Every so often I get an e-mail from the MLSInformation group hosted by Internet Crusade. Lately, it feels like the bias of the editors is getting a bit much, especially when the affiliations aren’t disclosed clearly. Here’s part of an e-mail I received today:
Doris Bennett asks:
Does anyone know of any web programmers who know how to create XML feeds. Creating an XML feed involves building a script that automatically creates a file for your company’s listings. Our MLS cannot provide this for the source we need.
Rather than speaking with web programmers, why dont you talk to the folks at Point2Agent? P2A is syndicating real estate listing content to numerous real estate web portals and they probably have a good handle on this. That will also give you the opportunity to broaden your brokers marketing reach substantially. Forward thinking MLSs are taking this route. Look at Houston, for goodness sake! Why there is not a MAD RUSH to use this technology astounds me!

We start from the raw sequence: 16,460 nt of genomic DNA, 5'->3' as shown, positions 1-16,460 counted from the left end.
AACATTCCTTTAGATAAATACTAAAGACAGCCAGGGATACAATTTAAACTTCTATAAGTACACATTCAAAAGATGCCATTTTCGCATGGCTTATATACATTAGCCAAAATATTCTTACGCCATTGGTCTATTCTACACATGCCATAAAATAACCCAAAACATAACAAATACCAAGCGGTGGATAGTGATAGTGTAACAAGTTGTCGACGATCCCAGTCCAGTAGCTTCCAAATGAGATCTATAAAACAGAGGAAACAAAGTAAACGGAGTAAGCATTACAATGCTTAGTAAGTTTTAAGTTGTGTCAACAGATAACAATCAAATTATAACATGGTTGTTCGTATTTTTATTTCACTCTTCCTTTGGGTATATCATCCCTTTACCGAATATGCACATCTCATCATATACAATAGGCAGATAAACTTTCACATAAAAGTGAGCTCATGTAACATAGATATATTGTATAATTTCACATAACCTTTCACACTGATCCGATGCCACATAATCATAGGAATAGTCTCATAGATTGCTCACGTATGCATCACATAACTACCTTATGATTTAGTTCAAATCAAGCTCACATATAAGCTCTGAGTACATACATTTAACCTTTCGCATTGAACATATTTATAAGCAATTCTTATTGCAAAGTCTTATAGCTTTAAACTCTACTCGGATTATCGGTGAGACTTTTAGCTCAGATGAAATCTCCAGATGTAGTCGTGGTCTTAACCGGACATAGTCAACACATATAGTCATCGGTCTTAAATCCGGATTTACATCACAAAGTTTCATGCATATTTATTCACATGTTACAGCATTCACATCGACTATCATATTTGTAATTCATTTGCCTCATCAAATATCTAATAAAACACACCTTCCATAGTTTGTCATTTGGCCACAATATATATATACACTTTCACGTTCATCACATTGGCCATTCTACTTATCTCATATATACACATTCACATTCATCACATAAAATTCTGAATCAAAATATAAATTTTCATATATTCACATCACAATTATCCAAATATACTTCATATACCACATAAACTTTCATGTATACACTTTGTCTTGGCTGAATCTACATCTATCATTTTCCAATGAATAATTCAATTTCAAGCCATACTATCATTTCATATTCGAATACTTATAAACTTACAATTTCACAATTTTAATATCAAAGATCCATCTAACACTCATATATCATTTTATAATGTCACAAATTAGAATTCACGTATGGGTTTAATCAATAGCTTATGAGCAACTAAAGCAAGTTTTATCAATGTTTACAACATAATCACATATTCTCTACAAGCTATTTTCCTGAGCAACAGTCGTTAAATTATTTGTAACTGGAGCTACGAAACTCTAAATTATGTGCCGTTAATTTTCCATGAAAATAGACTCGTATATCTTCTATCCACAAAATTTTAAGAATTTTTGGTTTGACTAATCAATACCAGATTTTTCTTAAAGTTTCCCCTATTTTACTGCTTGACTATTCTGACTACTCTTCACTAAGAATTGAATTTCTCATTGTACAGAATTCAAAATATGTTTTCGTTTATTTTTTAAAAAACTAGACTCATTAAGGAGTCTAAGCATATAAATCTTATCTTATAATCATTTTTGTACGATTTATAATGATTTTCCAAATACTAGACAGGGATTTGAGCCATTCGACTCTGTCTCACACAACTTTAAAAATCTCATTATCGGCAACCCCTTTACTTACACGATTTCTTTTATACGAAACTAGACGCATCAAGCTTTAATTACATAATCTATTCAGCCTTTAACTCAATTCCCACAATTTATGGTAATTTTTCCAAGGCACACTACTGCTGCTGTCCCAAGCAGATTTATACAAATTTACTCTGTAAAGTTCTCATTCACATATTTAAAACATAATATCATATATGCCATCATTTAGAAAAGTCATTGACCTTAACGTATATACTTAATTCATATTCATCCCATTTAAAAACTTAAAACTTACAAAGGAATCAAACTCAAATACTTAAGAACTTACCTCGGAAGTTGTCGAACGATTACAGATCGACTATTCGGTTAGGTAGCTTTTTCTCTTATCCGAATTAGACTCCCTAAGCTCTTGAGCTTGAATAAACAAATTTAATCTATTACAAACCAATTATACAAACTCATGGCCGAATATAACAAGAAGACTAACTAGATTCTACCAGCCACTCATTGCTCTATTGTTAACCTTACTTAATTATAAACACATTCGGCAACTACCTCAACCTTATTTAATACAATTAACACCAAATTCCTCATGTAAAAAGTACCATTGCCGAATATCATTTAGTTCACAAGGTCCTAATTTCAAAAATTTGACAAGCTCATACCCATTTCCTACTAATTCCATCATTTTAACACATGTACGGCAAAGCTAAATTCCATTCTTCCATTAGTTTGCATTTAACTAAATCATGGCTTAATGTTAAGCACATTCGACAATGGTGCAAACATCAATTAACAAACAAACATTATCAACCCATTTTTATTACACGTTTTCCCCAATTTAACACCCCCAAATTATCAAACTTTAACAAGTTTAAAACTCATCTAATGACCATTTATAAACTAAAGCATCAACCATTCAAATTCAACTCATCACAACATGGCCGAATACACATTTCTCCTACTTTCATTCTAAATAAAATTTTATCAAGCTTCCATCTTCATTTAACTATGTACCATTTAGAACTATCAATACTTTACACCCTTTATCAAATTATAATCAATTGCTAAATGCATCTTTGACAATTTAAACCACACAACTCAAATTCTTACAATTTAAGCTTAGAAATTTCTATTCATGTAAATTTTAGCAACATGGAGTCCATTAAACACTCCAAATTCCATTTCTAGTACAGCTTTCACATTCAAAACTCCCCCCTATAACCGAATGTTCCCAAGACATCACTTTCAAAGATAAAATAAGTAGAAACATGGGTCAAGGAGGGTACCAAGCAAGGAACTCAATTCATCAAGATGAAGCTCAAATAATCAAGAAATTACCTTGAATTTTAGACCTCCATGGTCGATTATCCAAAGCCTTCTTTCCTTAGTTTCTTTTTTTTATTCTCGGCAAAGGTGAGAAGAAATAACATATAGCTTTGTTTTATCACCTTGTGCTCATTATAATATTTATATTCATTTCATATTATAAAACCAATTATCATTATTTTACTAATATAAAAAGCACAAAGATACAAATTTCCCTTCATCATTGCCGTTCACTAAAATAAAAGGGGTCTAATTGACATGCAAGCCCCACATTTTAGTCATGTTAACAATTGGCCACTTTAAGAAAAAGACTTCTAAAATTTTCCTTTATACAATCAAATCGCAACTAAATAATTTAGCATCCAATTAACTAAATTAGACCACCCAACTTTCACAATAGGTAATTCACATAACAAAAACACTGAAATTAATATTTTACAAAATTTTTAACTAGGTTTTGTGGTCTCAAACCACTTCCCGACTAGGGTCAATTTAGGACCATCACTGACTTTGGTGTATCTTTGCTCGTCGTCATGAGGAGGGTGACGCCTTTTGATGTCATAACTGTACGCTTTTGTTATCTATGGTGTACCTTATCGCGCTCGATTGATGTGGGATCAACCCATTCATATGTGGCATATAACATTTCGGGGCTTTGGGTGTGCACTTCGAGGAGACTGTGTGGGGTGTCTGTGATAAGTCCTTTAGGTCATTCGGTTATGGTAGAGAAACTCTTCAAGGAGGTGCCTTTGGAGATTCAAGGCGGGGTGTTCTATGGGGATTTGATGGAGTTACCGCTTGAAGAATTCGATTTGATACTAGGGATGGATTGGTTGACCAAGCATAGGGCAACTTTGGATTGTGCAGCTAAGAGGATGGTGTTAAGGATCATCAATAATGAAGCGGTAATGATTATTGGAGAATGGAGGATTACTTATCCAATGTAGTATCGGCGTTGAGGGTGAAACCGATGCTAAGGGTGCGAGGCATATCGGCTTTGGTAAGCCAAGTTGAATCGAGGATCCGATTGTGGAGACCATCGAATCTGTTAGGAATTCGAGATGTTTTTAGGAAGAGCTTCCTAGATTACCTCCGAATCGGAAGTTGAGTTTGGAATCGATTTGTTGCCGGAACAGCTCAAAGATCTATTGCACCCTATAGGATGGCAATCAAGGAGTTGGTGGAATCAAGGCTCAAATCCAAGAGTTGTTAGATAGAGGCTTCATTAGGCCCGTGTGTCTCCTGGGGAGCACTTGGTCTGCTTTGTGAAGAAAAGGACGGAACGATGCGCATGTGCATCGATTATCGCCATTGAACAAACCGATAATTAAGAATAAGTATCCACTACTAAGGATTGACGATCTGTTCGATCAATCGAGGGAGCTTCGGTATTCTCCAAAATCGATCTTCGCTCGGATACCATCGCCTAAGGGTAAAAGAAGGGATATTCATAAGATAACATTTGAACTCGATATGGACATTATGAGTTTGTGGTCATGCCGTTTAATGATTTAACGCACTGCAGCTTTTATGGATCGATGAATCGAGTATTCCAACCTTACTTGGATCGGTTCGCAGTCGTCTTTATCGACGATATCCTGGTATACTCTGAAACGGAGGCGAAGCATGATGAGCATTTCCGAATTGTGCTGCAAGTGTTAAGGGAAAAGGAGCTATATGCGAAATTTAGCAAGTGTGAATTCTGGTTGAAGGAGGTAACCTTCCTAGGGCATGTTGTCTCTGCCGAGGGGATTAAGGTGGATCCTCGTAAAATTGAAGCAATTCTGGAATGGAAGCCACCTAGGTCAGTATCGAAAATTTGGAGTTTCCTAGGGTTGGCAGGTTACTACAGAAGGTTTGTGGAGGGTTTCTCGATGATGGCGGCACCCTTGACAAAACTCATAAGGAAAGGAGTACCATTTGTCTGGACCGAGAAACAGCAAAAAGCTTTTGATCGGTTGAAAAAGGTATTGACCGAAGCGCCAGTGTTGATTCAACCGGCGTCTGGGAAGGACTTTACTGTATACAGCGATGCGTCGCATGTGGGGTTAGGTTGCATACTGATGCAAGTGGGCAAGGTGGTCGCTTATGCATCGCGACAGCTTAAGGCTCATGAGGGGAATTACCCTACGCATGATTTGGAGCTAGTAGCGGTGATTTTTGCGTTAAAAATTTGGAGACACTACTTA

The change in seasons was evident at the NAR meeting in Las Vegas:
Frances Flynn Thorsen, e-PRO, SRS, ACREÃ¢â€ž¢, Certified e-PRO Trainer
I think this editor should have disclosed that her boss, Saul Klein, is now the CEO of Point2 Agent, the company she is advocating. I know that Saul announced this himself to the MLSinformation community a few weeks ago, but I still think these kinds of promotions should always be qualified when presented in a community forum seeking less biased advice.
From writing the FBS Blog (which is a vendor blog subject to my own biases) over the last nine months or so, I know that drawing the line between advertising and information is difficult. At the same time, posts like the one above seem not to care about such distinctions at all but rather seem intent on blurring the line completely, which makes it seem more like disinformation than MLSInformation.